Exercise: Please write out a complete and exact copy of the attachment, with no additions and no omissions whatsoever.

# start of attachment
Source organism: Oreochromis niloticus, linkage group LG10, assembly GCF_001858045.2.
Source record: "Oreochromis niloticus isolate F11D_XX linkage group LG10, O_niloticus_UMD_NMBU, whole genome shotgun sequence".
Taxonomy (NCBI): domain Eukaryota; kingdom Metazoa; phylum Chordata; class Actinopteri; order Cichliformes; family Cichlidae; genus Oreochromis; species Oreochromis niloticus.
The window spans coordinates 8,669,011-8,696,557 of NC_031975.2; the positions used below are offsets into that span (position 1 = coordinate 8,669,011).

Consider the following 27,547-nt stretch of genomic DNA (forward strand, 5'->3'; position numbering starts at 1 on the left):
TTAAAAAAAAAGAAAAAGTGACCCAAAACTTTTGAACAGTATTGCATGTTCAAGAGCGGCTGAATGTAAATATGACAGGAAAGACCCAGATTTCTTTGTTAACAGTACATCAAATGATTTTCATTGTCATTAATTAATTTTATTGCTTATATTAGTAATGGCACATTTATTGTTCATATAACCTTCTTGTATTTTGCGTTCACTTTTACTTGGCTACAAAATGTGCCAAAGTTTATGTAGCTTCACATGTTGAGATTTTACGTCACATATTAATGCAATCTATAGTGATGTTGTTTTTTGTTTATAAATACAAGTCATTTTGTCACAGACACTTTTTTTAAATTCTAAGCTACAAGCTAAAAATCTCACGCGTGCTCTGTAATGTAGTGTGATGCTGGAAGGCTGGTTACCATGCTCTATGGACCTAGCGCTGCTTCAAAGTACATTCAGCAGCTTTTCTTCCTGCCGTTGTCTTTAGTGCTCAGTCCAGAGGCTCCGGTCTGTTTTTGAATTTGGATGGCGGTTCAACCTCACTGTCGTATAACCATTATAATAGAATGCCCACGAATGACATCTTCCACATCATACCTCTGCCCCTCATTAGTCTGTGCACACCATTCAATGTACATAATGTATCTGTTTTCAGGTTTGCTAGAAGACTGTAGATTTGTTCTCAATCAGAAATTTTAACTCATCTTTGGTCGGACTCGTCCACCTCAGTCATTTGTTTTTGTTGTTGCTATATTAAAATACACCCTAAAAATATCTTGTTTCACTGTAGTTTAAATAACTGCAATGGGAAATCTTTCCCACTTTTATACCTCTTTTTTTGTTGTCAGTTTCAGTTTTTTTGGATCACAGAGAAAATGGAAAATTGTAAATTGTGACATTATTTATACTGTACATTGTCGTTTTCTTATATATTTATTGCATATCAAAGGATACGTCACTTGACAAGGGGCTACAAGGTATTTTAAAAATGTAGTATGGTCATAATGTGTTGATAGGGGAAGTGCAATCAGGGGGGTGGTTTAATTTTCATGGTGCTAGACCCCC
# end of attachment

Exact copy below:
Source organism: Oreochromis niloticus, linkage group LG10, assembly GCF_001858045.2.
Source record: "Oreochromis niloticus isolate F11D_XX linkage group LG10, O_niloticus_UMD_NMBU, whole genome shotgun sequence".
Taxonomy (NCBI): domain Eukaryota; kingdom Metazoa; phylum Chordata; class Actinopteri; order Cichliformes; family Cichlidae; genus Oreochromis; species Oreochromis niloticus.
The window spans coordinates 8,669,011-8,696,557 of NC_031975.2; the positions used below are offsets into that span (position 1 = coordinate 8,669,011).

Consider the following 27,547-nt stretch of genomic DNA (forward strand, 5'->3'; position numbering starts at 1 on the left):
TTAAAAAAAAAGAAAAAGTGACCCAAAACTTTTGAACAGTATTGCATGTTCAAGAGCGGCTGAATGTAAATATGACAGGAAAGACCCAGATTTCTTTGTTAACAGTACATCAAATGATTTTCATTGTCATTAATTAATTTTATTGCTTATATTAGTAATGGCACATTTATTGTTCATATAACCTTCTTGTATTTTGCGTTCACTTTTACTTGGCTACAAAATGTGCCAAAGTTTATGTAGCTTCACATGTTGAGATTTTACGTCACATATTAATGCAATCTATAGTGATGTTGTTTTTTGTTTATAAATACAAGTCATTTTGTCACAGACACTTTTTTTAAATTCTAAGCTACAAGCTAAAAATCTCACGCGTGCTCTGTAATGTAGTGTGATGCTGGAAGGCTGGTTACCATGCTCTATGGACCTAGCGCTGCTTCAAAGTACATTCAGCAGCTTTTCTTCCTGCCGTTGTCTTTAGTGCTCAGTCCAGAGGCTCCGGTCTGTTTTTGAATTTGGATGGCGGTTCAACCTCACTGTCGTATAACCATTATAATAGAATGCCCACGAATGACATCTTCCACATCATACCTCTGCCCCTCATTAGTCTGTGCACACCATTCAATGTACATAATGTATCTGTTTTCAGGTTTGCTAGAAGACTGTAGATTTGTTCTCAATCAGAAATTTTAACTCATCTTTGGTCGGACTCGTCCACCTCAGTCATTTGTTTTTGTTGTTGCTATATTAAAATACACCCTAAAAATATCTTGTTTCACTGTAGTTTAAATAACTGCAATGGGAAATCTTTCCCACTTTTATACCTCTTTTTTTGTTGTCAGTTTCAGTTTTTTTGGATCACAGAGAAAATGGAAAATTGTAAATTGTGACATTATTTATACTGTACATTGTCGTTTTCTTATATATTTATTGCATATCAAAGGATACGTCACTTGACAAGGGGCTACAAGGTATTTTAAAAATGTAGTATGGTCATAATGTGTTGATAGGGGAAGTGCAATCAGGGGGGTGGTTTAATTTTCATGGTGCTAGACCCCC